U.S. consumers’ dashed hopes for an end to the pandemic are at risk of morphing more broadly into higher inflation expectations over the next year. And that’s the biggest risk facing financial markets through mid-2022, according to Jefferies LLC economist Thomas Simons.

“The longer the economy and society remain distorted or abnormal relative to what we expected pre-Covid, the longer and higher the inflation environment can persist,” he said via phone Friday.

Survey results released by the University of Michigan on Friday show consumers suffering a loss of confidence in early August that professional forecasters hadn’t expected — in what Jefferies describes as a rare, emotional knee-jerk reaction to COVID-19’s delta variant.

Behind the unease is the sense that masks, social distancing, remote work from home, endless booster shots and the constant fear of becoming sick is turning into the new norm. Meanwhile, household expectations of inflation over the next 5 to 10 years rose to 3% from 2.8% in July, economists said.

As investors and traders continue to debate how transitory recent high inflation readings will turn out to be, there’s a growing feeling of worry in some corners of the market. In a BofA Global Research note Friday, Ethan Harris says the Fed and investors “may be underestimating the underlying inflation pick-up,” by not paying enough attention to the right measures. And Jay Hatfield, CEO of Infrastructure Capital Advisors in New York, says the Fed has already “lost control on inflation”.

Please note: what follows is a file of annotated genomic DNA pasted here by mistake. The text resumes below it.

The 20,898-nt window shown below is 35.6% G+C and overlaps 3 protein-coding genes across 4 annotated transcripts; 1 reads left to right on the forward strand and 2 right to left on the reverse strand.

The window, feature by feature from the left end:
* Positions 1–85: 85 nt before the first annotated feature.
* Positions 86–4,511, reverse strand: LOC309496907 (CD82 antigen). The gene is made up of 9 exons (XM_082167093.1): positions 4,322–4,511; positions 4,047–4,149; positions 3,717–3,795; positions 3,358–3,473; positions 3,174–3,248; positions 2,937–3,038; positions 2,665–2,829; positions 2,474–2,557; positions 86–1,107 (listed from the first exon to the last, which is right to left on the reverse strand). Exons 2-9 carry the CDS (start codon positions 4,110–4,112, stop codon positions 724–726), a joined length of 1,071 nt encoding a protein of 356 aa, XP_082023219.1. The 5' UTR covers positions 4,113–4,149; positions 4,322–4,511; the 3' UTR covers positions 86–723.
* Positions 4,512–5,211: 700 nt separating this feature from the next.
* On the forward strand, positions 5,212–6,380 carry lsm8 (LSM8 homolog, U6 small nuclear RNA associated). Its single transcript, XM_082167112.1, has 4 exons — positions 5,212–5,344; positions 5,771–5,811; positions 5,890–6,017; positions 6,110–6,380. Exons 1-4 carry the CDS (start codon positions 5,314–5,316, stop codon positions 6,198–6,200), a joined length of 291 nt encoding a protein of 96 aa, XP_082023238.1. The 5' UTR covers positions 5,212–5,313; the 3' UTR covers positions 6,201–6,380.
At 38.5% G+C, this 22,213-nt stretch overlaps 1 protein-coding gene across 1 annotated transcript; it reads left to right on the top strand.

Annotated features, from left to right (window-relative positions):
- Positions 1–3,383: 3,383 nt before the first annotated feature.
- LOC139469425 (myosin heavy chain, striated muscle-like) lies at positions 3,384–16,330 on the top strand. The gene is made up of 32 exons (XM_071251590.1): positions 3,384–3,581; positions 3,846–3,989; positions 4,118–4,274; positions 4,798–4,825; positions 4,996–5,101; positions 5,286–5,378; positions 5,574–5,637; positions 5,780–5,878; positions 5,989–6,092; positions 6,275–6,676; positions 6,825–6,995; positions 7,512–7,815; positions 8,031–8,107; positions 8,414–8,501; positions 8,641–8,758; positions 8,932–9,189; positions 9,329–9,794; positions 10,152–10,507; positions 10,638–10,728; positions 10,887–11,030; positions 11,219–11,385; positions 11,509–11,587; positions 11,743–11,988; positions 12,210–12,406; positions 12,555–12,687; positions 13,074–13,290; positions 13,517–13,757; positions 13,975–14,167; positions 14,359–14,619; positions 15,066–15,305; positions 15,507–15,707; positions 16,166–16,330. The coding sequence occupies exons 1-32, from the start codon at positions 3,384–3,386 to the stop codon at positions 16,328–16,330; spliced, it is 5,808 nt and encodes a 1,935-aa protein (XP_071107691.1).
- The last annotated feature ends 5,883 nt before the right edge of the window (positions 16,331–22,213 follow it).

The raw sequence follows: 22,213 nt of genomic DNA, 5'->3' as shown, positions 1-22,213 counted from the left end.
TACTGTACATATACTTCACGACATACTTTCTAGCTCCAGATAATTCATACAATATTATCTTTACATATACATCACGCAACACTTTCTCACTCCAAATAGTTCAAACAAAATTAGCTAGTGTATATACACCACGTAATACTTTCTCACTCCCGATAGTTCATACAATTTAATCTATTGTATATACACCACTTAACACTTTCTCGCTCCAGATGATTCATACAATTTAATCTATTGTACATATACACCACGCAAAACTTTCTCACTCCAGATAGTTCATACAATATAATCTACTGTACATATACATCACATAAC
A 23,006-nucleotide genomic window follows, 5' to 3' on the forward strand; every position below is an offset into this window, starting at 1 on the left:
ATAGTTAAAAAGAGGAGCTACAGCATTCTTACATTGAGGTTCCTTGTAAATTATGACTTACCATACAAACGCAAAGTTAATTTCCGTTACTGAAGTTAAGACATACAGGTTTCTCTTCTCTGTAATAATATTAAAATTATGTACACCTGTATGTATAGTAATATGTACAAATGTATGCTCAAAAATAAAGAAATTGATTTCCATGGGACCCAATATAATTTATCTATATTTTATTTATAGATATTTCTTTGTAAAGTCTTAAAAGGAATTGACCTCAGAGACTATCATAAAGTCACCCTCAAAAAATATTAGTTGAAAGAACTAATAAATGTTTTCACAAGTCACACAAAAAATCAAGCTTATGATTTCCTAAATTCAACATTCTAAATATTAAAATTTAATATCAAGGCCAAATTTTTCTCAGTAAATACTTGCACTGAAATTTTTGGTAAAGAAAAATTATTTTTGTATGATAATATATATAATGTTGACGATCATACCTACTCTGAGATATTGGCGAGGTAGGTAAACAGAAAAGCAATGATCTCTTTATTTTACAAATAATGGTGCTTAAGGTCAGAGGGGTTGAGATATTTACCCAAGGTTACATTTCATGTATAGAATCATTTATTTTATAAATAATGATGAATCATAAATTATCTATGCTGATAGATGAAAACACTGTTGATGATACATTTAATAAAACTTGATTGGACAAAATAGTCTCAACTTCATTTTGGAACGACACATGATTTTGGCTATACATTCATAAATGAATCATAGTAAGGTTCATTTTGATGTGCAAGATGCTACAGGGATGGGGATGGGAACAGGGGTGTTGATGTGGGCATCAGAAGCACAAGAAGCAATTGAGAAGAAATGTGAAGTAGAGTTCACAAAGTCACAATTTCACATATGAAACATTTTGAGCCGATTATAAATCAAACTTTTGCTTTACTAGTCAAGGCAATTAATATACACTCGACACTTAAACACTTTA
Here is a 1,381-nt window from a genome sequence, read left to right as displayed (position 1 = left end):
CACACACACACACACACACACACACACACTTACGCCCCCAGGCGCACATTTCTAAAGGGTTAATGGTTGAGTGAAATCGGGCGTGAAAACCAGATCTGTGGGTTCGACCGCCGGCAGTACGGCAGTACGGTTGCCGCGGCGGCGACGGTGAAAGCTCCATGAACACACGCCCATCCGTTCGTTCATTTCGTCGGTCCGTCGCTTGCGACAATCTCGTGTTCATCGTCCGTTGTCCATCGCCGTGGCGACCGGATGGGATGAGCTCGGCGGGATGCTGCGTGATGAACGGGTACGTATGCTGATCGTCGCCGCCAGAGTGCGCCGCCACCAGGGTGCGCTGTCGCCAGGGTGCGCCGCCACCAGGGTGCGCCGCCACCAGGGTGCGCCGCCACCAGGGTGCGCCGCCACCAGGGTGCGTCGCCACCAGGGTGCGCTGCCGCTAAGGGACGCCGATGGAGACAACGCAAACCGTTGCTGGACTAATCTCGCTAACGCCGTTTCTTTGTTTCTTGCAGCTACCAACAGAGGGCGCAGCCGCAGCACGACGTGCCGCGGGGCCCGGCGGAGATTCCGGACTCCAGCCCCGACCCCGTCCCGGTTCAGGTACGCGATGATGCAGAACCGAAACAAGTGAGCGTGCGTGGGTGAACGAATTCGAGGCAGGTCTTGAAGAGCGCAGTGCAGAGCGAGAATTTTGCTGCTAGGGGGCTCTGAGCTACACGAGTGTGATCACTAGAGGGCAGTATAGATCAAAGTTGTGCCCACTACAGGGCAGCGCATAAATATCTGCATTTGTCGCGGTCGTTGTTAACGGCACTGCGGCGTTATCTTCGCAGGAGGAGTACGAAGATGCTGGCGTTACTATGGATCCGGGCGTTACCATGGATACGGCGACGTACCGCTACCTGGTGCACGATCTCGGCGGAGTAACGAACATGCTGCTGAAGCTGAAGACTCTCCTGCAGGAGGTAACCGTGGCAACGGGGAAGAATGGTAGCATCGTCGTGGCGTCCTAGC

For now, ongoing support from the Federal Reserve is keeping markets relatively stable and “there’s lots of cash floating out there looking for places to go,” according to Simons, a money market economist.

After the release of the University of Michigan survey, long-end yields BX:TMUBMUSD10Y remained broadly lower and major stock indexes, SPX and DJIA, were aiming for another record. Meanwhile, as of yesterday, so-called breakeven rates measuring market-based expectations for inflation five to 10 years out continued to moderate since May.

Until Friday, long-end yields had been rising for much of August, a reflection of a market that’s adjusting to the likelihood that the central bank will taper its $120 billion in monthly bond purchases.

What a more dramatic, inflation-driven adjustment might look like is hard to say because much will depend on how the Fed chooses to respond and whether traders and investors begin to price in policy missteps, Simons said.

Meanwhile, the risk of inflation serving as the next catalyst for a dramatic adjustment in markets remains great. Not only is the central bank not able to ignore rising inflation expectations, according to Jefferies, it isn’t in a position to combat them with interest rate increases for possibly up to another year or more — given the need to taper its bond purchases first. And tapering on its own wouldn’t address the issue of rising inflation in the short term, Simons said.

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